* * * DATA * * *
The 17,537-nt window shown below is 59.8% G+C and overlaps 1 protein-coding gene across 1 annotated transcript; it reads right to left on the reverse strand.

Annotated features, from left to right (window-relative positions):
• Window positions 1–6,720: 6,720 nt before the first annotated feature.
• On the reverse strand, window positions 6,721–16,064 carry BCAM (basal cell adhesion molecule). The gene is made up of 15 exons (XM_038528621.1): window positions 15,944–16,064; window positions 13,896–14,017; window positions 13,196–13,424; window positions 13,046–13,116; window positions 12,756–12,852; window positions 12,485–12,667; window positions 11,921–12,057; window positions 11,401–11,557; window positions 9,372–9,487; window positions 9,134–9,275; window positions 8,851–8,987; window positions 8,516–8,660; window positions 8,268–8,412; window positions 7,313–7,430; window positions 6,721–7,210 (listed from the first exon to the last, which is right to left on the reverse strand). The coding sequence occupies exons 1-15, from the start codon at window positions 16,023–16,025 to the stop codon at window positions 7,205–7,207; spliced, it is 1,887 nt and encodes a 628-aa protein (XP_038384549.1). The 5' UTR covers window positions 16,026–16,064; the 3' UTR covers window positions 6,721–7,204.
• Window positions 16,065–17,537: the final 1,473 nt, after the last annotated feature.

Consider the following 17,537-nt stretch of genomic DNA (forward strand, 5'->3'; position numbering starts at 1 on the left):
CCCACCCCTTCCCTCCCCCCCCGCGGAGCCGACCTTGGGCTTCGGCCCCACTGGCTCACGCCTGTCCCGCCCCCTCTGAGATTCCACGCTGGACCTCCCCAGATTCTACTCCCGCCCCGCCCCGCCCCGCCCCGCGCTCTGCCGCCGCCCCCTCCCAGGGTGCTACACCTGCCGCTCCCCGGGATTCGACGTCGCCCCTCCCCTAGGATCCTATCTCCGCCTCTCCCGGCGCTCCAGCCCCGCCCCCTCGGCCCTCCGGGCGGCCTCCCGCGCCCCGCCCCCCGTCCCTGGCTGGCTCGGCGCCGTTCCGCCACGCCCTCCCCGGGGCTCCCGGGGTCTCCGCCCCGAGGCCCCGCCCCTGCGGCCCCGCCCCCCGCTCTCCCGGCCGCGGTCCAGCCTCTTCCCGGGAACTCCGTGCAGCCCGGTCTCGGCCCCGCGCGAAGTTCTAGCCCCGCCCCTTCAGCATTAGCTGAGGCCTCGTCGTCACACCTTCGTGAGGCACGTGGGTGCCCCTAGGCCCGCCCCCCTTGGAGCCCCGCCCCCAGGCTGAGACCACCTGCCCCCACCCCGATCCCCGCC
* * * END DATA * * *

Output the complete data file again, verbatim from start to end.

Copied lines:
The 17,537-nt window shown below is 59.8% G+C and overlaps 1 protein-coding gene across 1 annotated transcript; it reads right to left on the reverse strand.

Annotated features, from left to right (window-relative positions):
• Window positions 1–6,720: 6,720 nt before the first annotated feature.
• On the reverse strand, window positions 6,721–16,064 carry BCAM (basal cell adhesion molecule). The gene is made up of 15 exons (XM_038528621.1): window positions 15,944–16,064; window positions 13,896–14,017; window positions 13,196–13,424; window positions 13,046–13,116; window positions 12,756–12,852; window positions 12,485–12,667; window positions 11,921–12,057; window positions 11,401–11,557; window positions 9,372–9,487; window positions 9,134–9,275; window positions 8,851–8,987; window positions 8,516–8,660; window positions 8,268–8,412; window positions 7,313–7,430; window positions 6,721–7,210 (listed from the first exon to the last, which is right to left on the reverse strand). The coding sequence occupies exons 1-15, from the start codon at window positions 16,023–16,025 to the stop codon at window positions 7,205–7,207; spliced, it is 1,887 nt and encodes a 628-aa protein (XP_038384549.1). The 5' UTR covers window positions 16,026–16,064; the 3' UTR covers window positions 6,721–7,204.
• Window positions 16,065–17,537: the final 1,473 nt, after the last annotated feature.

Consider the following 17,537-nt stretch of genomic DNA (forward strand, 5'->3'; position numbering starts at 1 on the left):
CCCACCCCTTCCCTCCCCCCCCGCGGAGCCGACCTTGGGCTTCGGCCCCACTGGCTCACGCCTGTCCCGCCCCCTCTGAGATTCCACGCTGGACCTCCCCAGATTCTACTCCCGCCCCGCCCCGCCCCGCCCCGCGCTCTGCCGCCGCCCCCTCCCAGGGTGCTACACCTGCCGCTCCCCGGGATTCGACGTCGCCCCTCCCCTAGGATCCTATCTCCGCCTCTCCCGGCGCTCCAGCCCCGCCCCCTCGGCCCTCCGGGCGGCCTCCCGCGCCCCGCCCCCCGTCCCTGGCTGGCTCGGCGCCGTTCCGCCACGCCCTCCCCGGGGCTCCCGGGGTCTCCGCCCCGAGGCCCCGCCCCTGCGGCCCCGCCCCCCGCTCTCCCGGCCGCGGTCCAGCCTCTTCCCGGGAACTCCGTGCAGCCCGGTCTCGGCCCCGCGCGAAGTTCTAGCCCCGCCCCTTCAGCATTAGCTGAGGCCTCGTCGTCACACCTTCGTGAGGCACGTGGGTGCCCCTAGGCCCGCCCCCCTTGGAGCCCCGCCCCCAGGCTGAGACCACCTGCCCCCACCCCGATCCCCGCC